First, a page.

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MIND MELD: Who Should Be The Next Grand Master?

[This week's topic comes from Lawrence Person]

Once a year, the Science Fiction Writers of America (SFWA) names a recipient of the Damon Knight Memorial Grand Master Award which is then presented at the annual Nebula Awards banquet. The next recipient (for 2009) is Joe Haldeman who joins an already-impressive list of authors.

We asked this week’s panelists:

Q: Who should be the next recipient of the Damon Knight Memorial Grand Master Award? Why?

Read on to see their replies…

Adam Roberts
Adam Roberts was born two-thirds of the way through the last century; he presently lives a little way west of London, England, with a beautiful wife and two small children. He is a writer with a day-job (professor at Royal Holloway, University of London). The first of these two employments has resulted in eight published sf novels, the most recent being Splinter (Solaris 2007) and Land of the Headless (Victor Gollancz 2007). The second of these has occasioned such critical studies as The Palgrave History of Science Fiction (2006).

I’m staggered that Joanna Russ has never received this particular recognition — she’s a giant of the genre, the author of some of the most important SF of the 20th-century. She hasn’t published much recently (illness has prevented her, I understand), but nevertheless. Russ for 2010, I say: and for 2011 Christopher Priest.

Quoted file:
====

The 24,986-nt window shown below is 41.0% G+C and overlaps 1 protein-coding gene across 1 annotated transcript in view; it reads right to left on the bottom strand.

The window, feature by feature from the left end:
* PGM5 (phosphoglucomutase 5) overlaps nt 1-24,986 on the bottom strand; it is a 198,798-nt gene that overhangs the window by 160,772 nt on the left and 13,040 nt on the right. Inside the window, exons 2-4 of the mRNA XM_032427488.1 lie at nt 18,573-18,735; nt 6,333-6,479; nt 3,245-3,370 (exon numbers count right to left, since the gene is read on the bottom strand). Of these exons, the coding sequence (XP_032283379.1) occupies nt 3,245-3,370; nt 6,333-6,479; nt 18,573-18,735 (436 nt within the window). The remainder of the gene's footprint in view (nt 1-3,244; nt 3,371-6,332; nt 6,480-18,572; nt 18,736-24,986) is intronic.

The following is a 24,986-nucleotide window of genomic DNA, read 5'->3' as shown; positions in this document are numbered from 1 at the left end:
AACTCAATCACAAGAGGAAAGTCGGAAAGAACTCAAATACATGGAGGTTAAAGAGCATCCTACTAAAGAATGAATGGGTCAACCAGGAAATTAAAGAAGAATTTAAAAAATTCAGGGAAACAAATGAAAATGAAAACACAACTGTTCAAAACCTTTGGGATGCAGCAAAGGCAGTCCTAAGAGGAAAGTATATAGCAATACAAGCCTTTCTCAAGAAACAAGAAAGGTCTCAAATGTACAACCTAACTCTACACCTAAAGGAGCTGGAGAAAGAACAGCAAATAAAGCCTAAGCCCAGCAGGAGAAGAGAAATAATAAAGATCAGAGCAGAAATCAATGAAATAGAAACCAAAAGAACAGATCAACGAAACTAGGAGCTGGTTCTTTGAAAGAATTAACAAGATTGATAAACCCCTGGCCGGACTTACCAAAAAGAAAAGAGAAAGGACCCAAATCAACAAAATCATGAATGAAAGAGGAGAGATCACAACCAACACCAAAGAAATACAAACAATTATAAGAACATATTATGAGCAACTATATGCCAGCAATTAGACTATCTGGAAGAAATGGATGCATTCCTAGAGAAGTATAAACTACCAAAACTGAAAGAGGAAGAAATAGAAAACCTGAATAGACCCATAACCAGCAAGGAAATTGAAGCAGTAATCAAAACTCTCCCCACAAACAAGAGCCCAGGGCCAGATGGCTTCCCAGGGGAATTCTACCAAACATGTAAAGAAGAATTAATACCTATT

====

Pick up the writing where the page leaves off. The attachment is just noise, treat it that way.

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“Best of the Year” lists start appearing as early as November, so we are perhaps a little late in asking folks around the community:

Q: What were the best genre-related books, movies and/or shows you consumed in 2009?

[Also added was this note: They don't have to have been released in 2009. Feel free to choose any combination of genres (science fiction/fantasy/horror) and media (books/movies/shows) you wish to include.]

Read on to see their picks (and also check out Part 1 and Part 2)…

Paolo Bacigalupi
Paolo Bacigalupi is a four-time Hugo Award nominee, a Theodore Sturgeon Award winner, and the author of the Locus Award-winning collection Pump Six and Other Stories. His latest novel is The Windup Girl from Night Shade Books.

I’m not sure about the best answer to this question. I must be feeling a little depressed right now. Perhaps I’d suggest this:

Storms of My Grandchildren: The Truth About the Coming Climate Catastrophe and our Last Chance to Save Humanity, by James Hansen.

It’s not genre-related at all, and that seems somehow telling. One hopes that science writers aren’t about to trump science fiction writers as the people who actively look at the world around us and speculate about its ramifications.

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SF Tidbits for 9/21/09

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SF Tidbits for 8/28/09